Sunday, 18 May 2014

The May Queen

The May Queen is Australia's oldest sail trading vessel still afloat and is only one of four wooden vessels of her era still afloat around the world.
Built in 1867 on the banks of the Huon River at Franklin, this beautiful ketch carried timber and supplies around south east Tasmania for over 100 years. Locally known as "barges", ketches like these were the workhorses of the fruit and timber trade. They plied their trade between Hobart and the isolated settlements of the Peninsula, East Coast, Huon River and the Channel.

The May Queen carried timber from the Huon for Henry Chesterman. Huge uncut logs were brought from the forest to a small bush sawmill then the roughcut timber was brought to Hobart. In her spare time, the May Queen raced with great success at local regattas. She won the first Royal Hobart Regatta trading ketch race in 1868 and was still in the field on the final occasion the race was run in 1954.

With the introduction of the river steamers in the mid 19th century and the development of road transport, the days of the barges were numbered. Some ended their days "wood hookin'' bringing firewood to town under sails patched with chaff bags. With the advent of the depression of the 1920s/1930s, some bargemen took to fishing or sold their boats for use as pleasure craft. Others continued working. The May Queen was fitted with an auxiliary petrol engine in 1924 and continued to ply her trade and became the last barge still working on the river before ultimately being retired in 1960.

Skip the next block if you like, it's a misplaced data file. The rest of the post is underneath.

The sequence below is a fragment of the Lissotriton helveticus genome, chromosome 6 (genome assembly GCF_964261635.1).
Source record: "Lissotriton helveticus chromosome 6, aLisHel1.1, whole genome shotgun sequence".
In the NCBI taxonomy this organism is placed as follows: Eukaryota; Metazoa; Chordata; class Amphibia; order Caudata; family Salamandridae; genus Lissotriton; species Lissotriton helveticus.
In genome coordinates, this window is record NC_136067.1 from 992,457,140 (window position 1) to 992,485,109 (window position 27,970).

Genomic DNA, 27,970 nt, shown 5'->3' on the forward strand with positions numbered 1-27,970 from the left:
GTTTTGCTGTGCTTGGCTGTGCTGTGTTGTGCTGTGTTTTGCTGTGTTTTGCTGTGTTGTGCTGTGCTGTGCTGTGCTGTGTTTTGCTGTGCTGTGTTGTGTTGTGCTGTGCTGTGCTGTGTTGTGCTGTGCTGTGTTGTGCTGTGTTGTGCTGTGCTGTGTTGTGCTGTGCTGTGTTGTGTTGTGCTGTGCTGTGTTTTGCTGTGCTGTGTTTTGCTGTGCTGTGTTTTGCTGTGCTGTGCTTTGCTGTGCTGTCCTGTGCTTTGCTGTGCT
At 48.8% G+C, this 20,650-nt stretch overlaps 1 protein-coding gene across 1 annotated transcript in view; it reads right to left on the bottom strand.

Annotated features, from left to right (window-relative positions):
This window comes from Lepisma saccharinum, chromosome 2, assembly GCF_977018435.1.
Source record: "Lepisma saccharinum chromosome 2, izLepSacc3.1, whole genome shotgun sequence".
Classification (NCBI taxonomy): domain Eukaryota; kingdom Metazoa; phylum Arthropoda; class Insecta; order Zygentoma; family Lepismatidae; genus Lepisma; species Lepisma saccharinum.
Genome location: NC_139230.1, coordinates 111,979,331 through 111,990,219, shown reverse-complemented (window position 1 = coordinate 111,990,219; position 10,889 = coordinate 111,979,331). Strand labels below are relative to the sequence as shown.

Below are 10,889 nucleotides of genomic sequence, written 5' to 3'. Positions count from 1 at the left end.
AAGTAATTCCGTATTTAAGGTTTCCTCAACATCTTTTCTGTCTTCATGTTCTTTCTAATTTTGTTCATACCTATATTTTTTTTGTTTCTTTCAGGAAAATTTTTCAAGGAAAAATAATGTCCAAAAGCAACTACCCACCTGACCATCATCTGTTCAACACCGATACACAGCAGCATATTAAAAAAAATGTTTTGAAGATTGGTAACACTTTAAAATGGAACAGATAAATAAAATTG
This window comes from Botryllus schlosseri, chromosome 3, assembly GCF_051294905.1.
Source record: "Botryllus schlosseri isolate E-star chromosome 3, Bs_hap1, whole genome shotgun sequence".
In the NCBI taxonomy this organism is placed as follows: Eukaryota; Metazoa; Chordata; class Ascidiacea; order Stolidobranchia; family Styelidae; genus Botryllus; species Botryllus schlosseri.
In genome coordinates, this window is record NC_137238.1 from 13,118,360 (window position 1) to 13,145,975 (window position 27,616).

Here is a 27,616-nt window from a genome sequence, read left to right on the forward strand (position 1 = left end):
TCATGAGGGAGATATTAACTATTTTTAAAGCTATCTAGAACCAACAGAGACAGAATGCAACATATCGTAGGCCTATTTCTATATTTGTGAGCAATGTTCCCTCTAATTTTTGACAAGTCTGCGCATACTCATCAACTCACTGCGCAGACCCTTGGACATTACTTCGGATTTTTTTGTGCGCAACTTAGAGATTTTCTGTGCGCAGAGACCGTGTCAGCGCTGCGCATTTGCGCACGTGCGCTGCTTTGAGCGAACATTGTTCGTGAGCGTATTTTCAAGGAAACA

At the end of her working life, the May Queen was given to the Tasmanian Government to be preserved as a reminder of the state's maritime history. She is now in the hands of a voluntary organization set up to handle her conservation and preservation.

The May Queen is currently moored on public display at Constitution Dock near the Tasmanian Maritime Museum.

Main Information & Text - Information boards at the site of the May Queen
May Queen Website - 

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